Monday, October 22, 2012

RC Priest, Professor and Author John Powell

Father John Powell, a professor at Loyola University in Chicago, writes about a student in his Theology of Faith class named Tommy:
Some twelve years ago, I stood watching my university students file into the classroom for our first session in the Theology of Faith.  That was the day I first saw Tommy.  He was combing his long flaxen hair, which hung six inches below his shoulders. 
It was the first time I had ever seen a boy with hair that long.  I guess it was just coming into fashion then.  I know in my mind that it isn't what's on your head but what's in it that counts; but on that day.  I was unprepared and my emotions flipped. 
I immediately filed Tommy under "S" for strange... Very strange. 
Tommy turned out to be the "atheist in residence" in my Theology of Faith course. 
He constantly objected to, smirked at, or whined about the possibility of an unconditionally loving Father/God.  We lived with each other in relative peace for one semester, although I admit he was for me at times a serious pain in the back pew. 
When he came up at the end of the course to turn in his final exam, he asked in a cynical tone, "Do you think I'll ever find God?" I decided instantly on a little shock therapy.  "No!" I said very emphatically. "Why not," he responded, "I thought that was the product you were pushing."
I let him get five steps from the classroom door and then I called out, "Tommy!  I don't think you'll ever find Him, but I am absolutely certain that He will find you!"  He shrugged a little and left my class and my life. 
I felt slightly disappointed at the thought that he had missed my clever line -- He will find you!  At least I thought it was clever. 
Later I heard that Tommy had graduated, and I was duly grateful.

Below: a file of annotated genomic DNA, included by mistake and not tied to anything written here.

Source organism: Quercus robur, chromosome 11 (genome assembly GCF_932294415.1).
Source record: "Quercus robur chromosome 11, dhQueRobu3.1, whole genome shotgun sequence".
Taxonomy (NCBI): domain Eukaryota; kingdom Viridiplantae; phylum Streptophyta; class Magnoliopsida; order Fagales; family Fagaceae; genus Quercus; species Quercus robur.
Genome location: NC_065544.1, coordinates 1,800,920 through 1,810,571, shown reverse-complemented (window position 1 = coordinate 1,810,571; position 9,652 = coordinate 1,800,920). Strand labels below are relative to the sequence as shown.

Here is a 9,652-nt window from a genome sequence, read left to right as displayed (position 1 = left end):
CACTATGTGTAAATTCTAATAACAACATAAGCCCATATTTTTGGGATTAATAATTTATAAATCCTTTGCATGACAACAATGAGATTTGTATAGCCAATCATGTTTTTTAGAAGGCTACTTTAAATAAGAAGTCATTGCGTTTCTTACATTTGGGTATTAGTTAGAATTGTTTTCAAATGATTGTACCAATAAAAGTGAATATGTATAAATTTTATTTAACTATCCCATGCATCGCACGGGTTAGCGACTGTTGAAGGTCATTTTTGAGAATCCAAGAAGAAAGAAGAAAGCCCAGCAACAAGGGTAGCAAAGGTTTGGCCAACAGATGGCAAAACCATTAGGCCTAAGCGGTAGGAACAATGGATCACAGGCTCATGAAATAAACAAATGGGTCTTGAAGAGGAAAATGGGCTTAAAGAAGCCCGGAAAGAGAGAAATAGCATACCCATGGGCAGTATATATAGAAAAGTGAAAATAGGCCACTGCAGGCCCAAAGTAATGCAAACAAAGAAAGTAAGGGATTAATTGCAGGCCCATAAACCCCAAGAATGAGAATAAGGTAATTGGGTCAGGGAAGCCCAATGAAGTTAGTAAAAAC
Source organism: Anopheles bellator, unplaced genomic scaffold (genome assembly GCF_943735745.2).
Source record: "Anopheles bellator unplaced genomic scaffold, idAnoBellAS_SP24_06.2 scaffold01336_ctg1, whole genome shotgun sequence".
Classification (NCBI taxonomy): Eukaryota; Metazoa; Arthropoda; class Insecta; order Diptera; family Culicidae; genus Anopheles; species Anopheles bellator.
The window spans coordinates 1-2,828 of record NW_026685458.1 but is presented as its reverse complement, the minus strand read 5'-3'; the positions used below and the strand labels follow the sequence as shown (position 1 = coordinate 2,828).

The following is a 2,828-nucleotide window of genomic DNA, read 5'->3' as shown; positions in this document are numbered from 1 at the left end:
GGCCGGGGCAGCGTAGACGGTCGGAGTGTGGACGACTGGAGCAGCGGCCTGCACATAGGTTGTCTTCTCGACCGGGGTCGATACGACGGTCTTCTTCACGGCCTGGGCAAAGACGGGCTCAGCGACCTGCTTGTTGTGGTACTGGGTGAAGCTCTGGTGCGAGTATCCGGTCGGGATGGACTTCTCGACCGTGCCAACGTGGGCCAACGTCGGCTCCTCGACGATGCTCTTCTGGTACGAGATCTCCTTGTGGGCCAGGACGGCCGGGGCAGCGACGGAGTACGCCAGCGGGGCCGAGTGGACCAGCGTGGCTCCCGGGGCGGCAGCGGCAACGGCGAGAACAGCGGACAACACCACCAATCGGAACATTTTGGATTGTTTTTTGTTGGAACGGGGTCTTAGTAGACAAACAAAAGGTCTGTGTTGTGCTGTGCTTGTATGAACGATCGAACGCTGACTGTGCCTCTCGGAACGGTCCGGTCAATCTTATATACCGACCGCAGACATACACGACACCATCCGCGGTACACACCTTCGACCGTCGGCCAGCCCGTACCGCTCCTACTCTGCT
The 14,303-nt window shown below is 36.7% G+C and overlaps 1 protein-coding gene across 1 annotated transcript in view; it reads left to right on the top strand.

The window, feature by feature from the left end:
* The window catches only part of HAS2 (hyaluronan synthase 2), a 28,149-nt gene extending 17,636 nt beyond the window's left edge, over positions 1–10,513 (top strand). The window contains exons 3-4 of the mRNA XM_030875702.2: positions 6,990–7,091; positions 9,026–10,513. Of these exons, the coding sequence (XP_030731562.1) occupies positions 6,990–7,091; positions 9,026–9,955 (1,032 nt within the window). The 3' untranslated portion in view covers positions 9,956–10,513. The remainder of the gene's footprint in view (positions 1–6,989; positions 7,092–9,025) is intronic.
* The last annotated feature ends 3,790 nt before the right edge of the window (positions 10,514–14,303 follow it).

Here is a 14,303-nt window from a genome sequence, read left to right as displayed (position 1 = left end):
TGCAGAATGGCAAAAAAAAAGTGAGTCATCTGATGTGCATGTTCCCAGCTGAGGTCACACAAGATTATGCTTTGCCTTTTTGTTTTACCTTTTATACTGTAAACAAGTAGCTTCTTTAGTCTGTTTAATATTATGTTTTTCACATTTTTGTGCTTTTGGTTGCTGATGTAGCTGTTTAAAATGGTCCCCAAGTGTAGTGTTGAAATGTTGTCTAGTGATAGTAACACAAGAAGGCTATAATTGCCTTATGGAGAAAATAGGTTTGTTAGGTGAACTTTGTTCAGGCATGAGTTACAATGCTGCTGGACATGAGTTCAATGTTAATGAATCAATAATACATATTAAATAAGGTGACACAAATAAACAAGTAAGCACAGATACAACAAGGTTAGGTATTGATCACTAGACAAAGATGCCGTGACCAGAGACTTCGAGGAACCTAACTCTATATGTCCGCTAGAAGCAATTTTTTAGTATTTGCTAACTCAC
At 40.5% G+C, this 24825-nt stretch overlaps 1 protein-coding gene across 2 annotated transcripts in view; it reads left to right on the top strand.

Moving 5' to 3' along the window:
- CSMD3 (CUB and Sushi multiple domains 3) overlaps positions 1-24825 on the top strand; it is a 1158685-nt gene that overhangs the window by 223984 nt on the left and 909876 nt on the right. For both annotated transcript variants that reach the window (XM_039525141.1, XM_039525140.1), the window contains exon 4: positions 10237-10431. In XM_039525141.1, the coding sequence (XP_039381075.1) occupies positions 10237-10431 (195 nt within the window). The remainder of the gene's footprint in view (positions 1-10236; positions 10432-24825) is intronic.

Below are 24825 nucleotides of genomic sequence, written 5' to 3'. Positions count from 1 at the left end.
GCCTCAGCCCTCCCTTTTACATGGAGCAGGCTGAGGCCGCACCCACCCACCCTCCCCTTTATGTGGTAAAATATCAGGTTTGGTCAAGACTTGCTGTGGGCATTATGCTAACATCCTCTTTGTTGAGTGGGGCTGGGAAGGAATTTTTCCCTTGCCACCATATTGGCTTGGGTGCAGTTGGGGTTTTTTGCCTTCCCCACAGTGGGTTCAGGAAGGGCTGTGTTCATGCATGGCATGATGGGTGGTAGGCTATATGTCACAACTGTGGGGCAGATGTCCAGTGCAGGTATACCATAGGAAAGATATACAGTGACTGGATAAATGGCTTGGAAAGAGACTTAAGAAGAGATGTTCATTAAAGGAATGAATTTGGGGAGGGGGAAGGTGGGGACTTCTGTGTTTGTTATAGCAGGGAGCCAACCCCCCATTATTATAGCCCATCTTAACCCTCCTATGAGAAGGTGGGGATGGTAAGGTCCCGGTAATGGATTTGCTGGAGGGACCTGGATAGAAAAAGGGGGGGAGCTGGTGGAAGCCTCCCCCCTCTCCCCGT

Then a sad report came.  I heard that Tommy had terminal cancer.
Before I could search him out, he came to see me. 
When he walked into my office, his body was very badly wasted and the long hair had all fallen out as a result of chemotherapy.  But his eyes were bright and his voice was firm, for the first time, I believe. 
"Tommy, I've thought about you so often; I hear you are sick," I blurted out.  
"Oh, yes, very sick. I have cancer in both lungs.  It's a matter of weeks." "Can you talk about it, Tom?" I asked. "Sure, what would you like to know?" he replied. "What's it like to be only twenty-four and dying?  "Well, it could be worse. "Like what?† "Well, like being fifty and having no values or ideals, like being fifty and thinking that booze, seducing women, and making money are the real biggies in life.†
I began to look through my mental file cabinet under "S" where I had filed Tommy as strange.  (It seems as though everybody I try to reject by classification, God sends back into my life to educate me.)
"But what I really came to see you about," Tom said, "is something you said to me on the last day of class."  (He remembered!) He continued, "I asked you if you thought I would ever find God and you said, 'No!' which surprised me.  Then you said, 'But He will find you.’  I thought about that a lot, even though my search for God was hardly intense at that time. (My clever line. He thought about that a lot!)  "But when the doctors removed a lump from my groin and told me that it was malignant, that's when I got serious about locating God. And when the malignancy spread into my vital organs, I really began banging bloody fists against the bronze doors of heaven.